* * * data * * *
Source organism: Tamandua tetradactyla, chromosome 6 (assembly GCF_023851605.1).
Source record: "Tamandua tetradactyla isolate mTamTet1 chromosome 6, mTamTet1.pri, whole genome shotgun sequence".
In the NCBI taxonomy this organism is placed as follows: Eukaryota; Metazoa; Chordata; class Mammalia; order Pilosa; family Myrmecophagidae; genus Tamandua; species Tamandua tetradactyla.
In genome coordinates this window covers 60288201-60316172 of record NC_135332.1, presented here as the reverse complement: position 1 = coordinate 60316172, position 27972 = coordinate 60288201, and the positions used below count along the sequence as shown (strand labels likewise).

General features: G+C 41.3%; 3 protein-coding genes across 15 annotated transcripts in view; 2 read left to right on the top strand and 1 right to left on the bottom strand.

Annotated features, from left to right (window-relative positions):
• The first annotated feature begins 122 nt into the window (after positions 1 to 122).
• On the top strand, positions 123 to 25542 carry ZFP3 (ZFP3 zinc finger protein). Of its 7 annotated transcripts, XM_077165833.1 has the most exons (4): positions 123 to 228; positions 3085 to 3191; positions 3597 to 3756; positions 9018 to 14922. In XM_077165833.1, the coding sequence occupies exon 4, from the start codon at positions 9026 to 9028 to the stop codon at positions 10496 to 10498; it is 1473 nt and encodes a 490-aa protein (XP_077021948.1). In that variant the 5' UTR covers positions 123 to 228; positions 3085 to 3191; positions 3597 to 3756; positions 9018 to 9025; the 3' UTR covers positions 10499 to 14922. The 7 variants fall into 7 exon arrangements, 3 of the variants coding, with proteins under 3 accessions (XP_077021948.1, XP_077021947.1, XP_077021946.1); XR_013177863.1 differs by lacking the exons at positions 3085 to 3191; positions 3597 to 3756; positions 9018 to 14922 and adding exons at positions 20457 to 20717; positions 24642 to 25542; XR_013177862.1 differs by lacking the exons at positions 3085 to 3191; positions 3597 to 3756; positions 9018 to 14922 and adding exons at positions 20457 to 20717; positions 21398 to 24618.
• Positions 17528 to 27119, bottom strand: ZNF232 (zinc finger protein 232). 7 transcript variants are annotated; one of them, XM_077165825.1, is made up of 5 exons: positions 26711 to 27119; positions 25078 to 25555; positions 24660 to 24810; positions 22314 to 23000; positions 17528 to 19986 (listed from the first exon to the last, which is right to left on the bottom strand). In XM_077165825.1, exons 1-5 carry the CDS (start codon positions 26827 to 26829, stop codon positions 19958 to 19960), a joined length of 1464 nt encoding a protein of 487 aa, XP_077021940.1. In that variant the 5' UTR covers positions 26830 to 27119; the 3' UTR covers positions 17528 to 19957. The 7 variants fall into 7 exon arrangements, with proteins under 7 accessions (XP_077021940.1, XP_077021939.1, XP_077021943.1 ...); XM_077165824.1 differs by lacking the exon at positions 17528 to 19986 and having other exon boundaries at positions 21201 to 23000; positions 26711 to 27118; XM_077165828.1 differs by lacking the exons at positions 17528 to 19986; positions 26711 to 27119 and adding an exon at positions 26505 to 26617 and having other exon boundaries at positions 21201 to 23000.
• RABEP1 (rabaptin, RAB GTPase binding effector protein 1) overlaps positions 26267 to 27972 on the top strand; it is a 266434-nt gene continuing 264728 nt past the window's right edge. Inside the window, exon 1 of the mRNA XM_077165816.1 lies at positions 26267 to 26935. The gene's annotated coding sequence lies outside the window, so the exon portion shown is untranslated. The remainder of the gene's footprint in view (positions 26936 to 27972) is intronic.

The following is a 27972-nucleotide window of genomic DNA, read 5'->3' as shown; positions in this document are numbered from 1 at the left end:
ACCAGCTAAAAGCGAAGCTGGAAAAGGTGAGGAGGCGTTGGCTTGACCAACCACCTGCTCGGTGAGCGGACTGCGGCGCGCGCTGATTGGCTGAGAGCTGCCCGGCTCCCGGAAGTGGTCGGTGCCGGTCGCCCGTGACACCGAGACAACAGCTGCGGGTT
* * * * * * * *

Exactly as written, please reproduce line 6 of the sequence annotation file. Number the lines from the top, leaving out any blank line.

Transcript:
Annotated features, from left to right (window-relative positions):